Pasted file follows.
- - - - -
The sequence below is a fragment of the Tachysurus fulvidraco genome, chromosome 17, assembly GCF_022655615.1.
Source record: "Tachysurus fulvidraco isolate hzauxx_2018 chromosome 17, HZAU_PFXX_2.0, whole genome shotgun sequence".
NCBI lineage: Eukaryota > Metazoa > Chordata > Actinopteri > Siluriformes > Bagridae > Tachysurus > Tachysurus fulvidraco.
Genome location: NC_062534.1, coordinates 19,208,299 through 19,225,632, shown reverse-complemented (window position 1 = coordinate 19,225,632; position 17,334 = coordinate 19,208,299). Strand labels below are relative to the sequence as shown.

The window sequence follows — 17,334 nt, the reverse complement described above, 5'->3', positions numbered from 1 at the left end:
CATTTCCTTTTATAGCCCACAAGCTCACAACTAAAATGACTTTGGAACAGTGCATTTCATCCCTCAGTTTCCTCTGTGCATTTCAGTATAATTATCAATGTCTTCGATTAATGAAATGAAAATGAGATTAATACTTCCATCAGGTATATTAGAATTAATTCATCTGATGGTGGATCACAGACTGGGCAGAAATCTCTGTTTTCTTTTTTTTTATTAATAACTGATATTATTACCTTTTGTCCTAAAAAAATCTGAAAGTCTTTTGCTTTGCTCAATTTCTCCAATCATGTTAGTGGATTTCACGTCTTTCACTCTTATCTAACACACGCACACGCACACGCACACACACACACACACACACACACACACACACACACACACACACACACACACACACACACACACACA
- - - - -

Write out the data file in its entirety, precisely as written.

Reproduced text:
The sequence below is a fragment of the Tachysurus fulvidraco genome, chromosome 17, assembly GCF_022655615.1.
Source record: "Tachysurus fulvidraco isolate hzauxx_2018 chromosome 17, HZAU_PFXX_2.0, whole genome shotgun sequence".
NCBI lineage: Eukaryota > Metazoa > Chordata > Actinopteri > Siluriformes > Bagridae > Tachysurus > Tachysurus fulvidraco.
Genome location: NC_062534.1, coordinates 19,208,299 through 19,225,632, shown reverse-complemented (window position 1 = coordinate 19,225,632; position 17,334 = coordinate 19,208,299). Strand labels below are relative to the sequence as shown.

The window sequence follows — 17,334 nt, the reverse complement described above, 5'->3', positions numbered from 1 at the left end:
CATTTCCTTTTATAGCCCACAAGCTCACAACTAAAATGACTTTGGAACAGTGCATTTCATCCCTCAGTTTCCTCTGTGCATTTCAGTATAATTATCAATGTCTTCGATTAATGAAATGAAAATGAGATTAATACTTCCATCAGGTATATTAGAATTAATTCATCTGATGGTGGATCACAGACTGGGCAGAAATCTCTGTTTTCTTTTTTTTTATTAATAACTGATATTATTACCTTTTGTCCTAAAAAAATCTGAAAGTCTTTTGCTTTGCTCAATTTCTCCAATCATGTTAGTGGATTTCACGTCTTTCACTCTTATCTAACACACGCACACGCACACGCACACACACACACACACACACACACACACACACACACACACACACACACACACACACACACACACACA